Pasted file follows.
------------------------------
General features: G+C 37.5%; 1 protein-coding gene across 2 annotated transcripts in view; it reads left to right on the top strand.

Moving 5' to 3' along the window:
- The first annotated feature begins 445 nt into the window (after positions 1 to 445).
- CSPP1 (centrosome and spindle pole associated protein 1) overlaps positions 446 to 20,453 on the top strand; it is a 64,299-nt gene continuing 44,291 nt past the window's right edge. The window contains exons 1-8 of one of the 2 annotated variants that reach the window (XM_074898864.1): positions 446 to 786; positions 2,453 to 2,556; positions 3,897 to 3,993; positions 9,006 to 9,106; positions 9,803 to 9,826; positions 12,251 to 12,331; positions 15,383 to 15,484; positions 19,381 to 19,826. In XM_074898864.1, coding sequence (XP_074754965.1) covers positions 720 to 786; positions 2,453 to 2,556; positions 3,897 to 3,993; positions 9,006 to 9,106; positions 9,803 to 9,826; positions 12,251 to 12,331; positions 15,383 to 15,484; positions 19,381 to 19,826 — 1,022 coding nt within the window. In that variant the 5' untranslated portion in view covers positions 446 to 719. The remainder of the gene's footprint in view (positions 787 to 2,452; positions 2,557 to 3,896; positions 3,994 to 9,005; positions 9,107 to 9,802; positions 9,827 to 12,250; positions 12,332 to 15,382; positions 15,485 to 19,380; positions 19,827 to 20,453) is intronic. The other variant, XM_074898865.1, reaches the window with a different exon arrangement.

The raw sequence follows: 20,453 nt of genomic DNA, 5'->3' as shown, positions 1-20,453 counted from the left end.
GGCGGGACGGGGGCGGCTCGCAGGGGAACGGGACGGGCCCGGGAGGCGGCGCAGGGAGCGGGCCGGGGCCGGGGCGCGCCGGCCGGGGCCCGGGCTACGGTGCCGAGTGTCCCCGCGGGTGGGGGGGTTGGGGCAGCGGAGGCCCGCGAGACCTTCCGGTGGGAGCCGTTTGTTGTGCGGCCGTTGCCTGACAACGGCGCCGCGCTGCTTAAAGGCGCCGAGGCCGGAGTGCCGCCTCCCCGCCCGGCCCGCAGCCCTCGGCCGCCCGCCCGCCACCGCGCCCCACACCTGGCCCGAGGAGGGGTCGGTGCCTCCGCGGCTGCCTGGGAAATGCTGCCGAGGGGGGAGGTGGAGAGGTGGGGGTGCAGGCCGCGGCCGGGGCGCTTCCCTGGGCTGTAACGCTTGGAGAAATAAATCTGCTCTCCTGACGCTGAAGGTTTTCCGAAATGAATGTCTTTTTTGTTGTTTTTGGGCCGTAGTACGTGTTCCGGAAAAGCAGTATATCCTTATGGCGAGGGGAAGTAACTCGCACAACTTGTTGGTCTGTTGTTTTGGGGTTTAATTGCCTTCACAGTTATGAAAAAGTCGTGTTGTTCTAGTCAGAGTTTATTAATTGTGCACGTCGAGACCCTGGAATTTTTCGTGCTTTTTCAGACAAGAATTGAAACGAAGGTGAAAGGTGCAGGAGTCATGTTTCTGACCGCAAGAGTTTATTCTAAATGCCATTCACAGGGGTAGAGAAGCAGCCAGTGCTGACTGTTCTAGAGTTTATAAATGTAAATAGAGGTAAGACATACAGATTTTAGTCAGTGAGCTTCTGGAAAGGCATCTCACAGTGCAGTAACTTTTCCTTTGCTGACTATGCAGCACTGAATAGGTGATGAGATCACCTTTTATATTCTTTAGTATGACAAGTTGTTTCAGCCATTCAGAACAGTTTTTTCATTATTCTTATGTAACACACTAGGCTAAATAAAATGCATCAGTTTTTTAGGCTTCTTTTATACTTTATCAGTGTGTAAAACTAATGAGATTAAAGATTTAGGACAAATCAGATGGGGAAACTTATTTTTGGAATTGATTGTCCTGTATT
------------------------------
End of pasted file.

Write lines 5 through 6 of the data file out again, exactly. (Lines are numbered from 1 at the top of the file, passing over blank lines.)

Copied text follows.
The raw sequence follows: 20,453 nt of genomic DNA, 5'->3' as shown, positions 1-20,453 counted from the left end.
GGCGGGACGGGGGCGGCTCGCAGGGGAACGGGACGGGCCCGGGAGGCGGCGCAGGGAGCGGGCCGGGGCCGGGGCGCGCCGGCCGGGGCCCGGGCTACGGTGCCGAGTGTCCCCGCGGGTGGGGGGGTTGGGGCAGCGGAGGCCCGCGAGACCTTCCGGTGGGAGCCGTTTGTTGTGCGGCCGTTGCCTGACAACGGCGCCGCGCTGCTTAAAGGCGCCGAGGCCGGAGTGCCGCCTCCCCGCCCGGCCCGCAGCCCTCGGCCGCCCGCCCGCCACCGCGCCCCACACCTGGCCCGAGGAGGGGTCGGTGCCTCCGCGGCTGCCTGGGAAATGCTGCCGAGGGGGGAGGTGGAGAGGTGGGGGTGCAGGCCGCGGCCGGGGCGCTTCCCTGGGCTGTAACGCTTGGAGAAATAAATCTGCTCTCCTGACGCTGAAGGTTTTCCGAAATGAATGTCTTTTTTGTTGTTTTTGGGCCGTAGTACGTGTTCCGGAAAAGCAGTATATCCTTATGGCGAGGGGAAGTAACTCGCACAACTTGTTGGTCTGTTGTTTTGGGGTTTAATTGCCTTCACAGTTATGAAAAAGTCGTGTTGTTCTAGTCAGAGTTTATTAATTGTGCACGTCGAGACCCTGGAATTTTTCGTGCTTTTTCAGACAAGAATTGAAACGAAGGTGAAAGGTGCAGGAGTCATGTTTCTGACCGCAAGAGTTTATTCTAAATGCCATTCACAGGGGTAGAGAAGCAGCCAGTGCTGACTGTTCTAGAGTTTATAAATGTAAATAGAGGTAAGACATACAGATTTTAGTCAGTGAGCTTCTGGAAAGGCATCTCACAGTGCAGTAACTTTTCCTTTGCTGACTATGCAGCACTGAATAGGTGATGAGATCACCTTTTATATTCTTTAGTATGACAAGTTGTTTCAGCCATTCAGAACAGTTTTTTCATTATTCTTATGTAACACACTAGGCTAAATAAAATGCATCAGTTTTTTAGGCTTCTTTTATACTTTATCAGTGTGTAAAACTAATGAGATTAAAGATTTAGGACAAATCAGATGGGGAAACTTATTTTTGGAATTGATTGTCCTGTATT